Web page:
Pinto: B-. Decent performance, but some of his distribution was questionable – notably putting Abidal in trouble right after he came on.
Montoya: A-. I haven’t mentioned him yet, but he put in a very solid shift today. He covers the flank well, overlaps well, and regularly puts himself in good positions. His passing is quite tidy, and he rarely gave away the ball. Add in some neat interceptions on top and it was a very encouraging, if understated performance from the young Spaniard.
Pique: A-. Put together a very solid match today. A great goal line save was the highlight, but he lead the line without too much trouble throughout. His long pass radar also seemed to be working tonight, something that hasn’t been true in a while. When the team was lacking drive he made some intelligent runs forward to try and galvanize the team. Good match.
Fontas: N/A. Played well in the first 11 minutes. Unfortunately his first mistake was his last as he was stretchered off with an ACL injury.
Adriano: B+. Struggled a bit in the early going, but the more he took the license to get forward the better he looked. Put in a phenomenal cross for the first goal after he made the smallest window of space for himself.
Mascherano: C+. Struggled a bit as he moved back to his “natural” position (as the English commentators called it). He misplaced too many passes and spent a bit too much time on the ball. However his movement was intelligent as he dropped in to form a back three at times.
Sergi: B. Popped up to score the winning goal to atone for being easily muscled off the ball to gift Osasuna their goal. His passing is solid, but seemed a bit rushed at times. His movement could use a lot of work, and he needs to learn to offer himself for a pass instead of making a bee-line for the goal. Even though he was hot and cold, he should be encouraged by his performance.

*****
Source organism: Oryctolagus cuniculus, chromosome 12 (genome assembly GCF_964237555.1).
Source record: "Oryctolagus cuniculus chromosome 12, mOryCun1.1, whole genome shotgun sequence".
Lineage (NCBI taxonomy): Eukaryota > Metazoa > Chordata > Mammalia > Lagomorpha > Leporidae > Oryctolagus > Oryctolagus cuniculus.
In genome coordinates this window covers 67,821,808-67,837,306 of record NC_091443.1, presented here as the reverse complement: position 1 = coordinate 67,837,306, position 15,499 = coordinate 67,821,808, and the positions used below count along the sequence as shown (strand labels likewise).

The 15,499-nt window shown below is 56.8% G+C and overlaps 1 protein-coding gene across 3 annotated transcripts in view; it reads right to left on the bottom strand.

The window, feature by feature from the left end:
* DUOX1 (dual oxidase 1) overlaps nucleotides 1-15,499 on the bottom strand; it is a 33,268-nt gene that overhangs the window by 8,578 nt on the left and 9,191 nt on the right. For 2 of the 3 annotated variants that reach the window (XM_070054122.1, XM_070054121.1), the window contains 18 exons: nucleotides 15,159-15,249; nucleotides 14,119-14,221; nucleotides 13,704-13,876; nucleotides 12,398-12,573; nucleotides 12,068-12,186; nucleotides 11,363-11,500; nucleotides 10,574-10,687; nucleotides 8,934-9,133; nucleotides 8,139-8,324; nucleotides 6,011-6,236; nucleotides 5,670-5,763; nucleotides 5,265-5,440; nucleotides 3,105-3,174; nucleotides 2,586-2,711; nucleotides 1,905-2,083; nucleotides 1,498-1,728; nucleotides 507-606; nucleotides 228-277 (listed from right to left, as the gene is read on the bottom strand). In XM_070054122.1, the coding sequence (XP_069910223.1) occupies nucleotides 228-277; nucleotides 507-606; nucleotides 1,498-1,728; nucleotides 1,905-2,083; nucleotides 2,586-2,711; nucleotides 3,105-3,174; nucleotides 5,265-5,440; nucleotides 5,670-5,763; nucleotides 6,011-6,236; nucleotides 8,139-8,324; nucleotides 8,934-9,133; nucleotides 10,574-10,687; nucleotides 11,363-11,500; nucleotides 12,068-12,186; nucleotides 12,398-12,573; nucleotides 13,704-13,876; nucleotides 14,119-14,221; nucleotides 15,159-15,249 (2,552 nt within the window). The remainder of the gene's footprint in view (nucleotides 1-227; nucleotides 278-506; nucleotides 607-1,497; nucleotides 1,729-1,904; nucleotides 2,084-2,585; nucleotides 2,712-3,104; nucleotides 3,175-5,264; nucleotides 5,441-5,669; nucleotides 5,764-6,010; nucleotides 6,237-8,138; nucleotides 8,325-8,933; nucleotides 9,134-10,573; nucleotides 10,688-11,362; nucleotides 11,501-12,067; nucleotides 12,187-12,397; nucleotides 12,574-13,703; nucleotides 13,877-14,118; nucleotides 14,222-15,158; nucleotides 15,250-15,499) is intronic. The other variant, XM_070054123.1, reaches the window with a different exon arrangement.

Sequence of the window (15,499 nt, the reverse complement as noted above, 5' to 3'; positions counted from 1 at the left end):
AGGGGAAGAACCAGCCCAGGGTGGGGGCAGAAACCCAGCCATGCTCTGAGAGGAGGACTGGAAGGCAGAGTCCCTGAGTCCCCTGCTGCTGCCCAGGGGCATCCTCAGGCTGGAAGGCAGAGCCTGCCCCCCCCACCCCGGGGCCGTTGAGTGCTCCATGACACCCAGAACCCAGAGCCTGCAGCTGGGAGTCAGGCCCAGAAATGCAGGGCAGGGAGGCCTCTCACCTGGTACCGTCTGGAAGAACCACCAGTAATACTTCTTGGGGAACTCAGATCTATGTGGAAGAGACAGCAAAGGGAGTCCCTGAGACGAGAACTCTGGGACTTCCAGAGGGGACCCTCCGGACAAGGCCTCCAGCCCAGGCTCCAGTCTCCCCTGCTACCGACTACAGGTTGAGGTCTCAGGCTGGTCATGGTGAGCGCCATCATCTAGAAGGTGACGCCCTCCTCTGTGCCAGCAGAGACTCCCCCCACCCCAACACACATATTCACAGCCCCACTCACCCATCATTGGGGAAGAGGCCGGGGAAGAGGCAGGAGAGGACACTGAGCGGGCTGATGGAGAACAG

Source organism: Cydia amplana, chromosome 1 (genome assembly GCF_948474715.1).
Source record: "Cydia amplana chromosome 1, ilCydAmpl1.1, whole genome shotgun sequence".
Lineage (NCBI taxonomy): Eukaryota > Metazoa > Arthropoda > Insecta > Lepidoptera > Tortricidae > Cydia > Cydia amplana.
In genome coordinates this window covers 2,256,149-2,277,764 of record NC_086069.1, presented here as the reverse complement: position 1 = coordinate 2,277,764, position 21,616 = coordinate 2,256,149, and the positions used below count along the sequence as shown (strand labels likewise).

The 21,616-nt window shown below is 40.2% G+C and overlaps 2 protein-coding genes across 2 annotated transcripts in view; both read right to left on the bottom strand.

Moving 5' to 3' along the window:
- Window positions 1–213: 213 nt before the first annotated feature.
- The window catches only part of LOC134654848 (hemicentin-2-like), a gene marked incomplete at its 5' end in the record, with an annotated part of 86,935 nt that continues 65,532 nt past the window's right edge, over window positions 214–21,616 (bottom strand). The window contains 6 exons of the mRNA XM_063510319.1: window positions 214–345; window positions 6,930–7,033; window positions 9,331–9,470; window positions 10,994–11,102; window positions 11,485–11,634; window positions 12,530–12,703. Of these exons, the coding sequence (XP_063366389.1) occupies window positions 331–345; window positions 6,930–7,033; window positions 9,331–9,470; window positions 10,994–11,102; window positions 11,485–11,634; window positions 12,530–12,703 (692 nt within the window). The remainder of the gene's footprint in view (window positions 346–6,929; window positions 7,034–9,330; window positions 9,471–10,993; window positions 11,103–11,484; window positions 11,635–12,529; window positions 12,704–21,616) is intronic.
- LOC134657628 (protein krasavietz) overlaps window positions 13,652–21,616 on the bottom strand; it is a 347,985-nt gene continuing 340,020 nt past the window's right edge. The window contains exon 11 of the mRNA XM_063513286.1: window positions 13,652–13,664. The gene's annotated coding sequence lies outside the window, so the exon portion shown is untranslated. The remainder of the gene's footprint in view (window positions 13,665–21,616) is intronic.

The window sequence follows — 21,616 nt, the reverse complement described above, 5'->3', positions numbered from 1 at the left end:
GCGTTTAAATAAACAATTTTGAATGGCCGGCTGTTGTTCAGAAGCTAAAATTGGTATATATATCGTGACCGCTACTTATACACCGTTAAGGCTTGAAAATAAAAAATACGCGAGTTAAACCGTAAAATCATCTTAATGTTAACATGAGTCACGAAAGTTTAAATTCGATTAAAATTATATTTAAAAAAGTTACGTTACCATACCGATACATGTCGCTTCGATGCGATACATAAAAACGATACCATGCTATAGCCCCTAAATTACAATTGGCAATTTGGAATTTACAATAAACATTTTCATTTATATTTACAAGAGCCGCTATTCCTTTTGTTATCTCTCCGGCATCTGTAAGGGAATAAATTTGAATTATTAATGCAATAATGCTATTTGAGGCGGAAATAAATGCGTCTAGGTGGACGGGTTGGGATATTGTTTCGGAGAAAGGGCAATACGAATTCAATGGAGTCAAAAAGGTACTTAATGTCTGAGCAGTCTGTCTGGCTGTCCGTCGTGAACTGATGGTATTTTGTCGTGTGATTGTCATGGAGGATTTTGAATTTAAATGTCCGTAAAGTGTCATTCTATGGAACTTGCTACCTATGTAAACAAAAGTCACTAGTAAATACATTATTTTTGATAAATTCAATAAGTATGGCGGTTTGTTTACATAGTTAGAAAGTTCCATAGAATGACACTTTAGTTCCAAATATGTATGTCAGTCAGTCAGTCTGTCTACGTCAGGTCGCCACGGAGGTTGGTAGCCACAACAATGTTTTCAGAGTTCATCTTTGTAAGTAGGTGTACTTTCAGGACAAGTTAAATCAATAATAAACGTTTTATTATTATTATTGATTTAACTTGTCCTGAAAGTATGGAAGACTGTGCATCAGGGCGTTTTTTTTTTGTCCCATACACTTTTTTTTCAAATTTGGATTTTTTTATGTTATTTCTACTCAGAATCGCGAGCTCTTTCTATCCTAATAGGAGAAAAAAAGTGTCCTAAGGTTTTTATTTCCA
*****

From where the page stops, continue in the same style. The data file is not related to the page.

Thiago: B. Some good, some bad. He was in the thick of all our best moments in the first half, but he also gave the ball away much too easily on several occasions. Unable to set the tempo of the match, but generally used the ball well.
Cuenca: B-. Looked good when the ball came his way and his deadly low crosses were there tonight, but no one could seem to get on the end of them. Anonymous for large periods.
Sanchez: B+. Looked isolated in the first half, but not for lack of effort. Put himself in the right place to score the opening goal and his movement was good throughout. Subbed for Messi in the 58th minute.
Pedro: D. A tough game for Pedro where he worked extremely hard and created very little. His pressing was poor today, and at times it looked more like chasing that coordinated pressing. Taken off with another minor hamstring injury. Must be wishing this season would end so he can get a fresh start.
Abidal: B-. Abidal didn’t look his usual calm and collected self out there today. Gave away the ball and almost a goal as soon as he came on, and never settled in. Cleared it out of bounds more than I’ve seen him do in some 5 game runs. Had a hand in Osasuna’s goal with a poor clearance. Looked solid most of the time, but like my old man says “Defenders can play a perfect game but make one mistake and it is considered a poor game.”
Messi: A-. Provided a focal point for the team when we desperately needed one, and got himself an assist for the winning goal. We looked a different side with him on the pitch.
Busquets: N/A. Came on to provide stability and other than making a meal of a challenge I can’t think what else he did.
*All grading is done on the curve.
And so in the end it was a victory, but a costly one. I’m reminded of the legend of the Greek king Pyrrhus, who looked out at the battlefield after a victory over the Romans and said “another such victory would uttely ruin us.”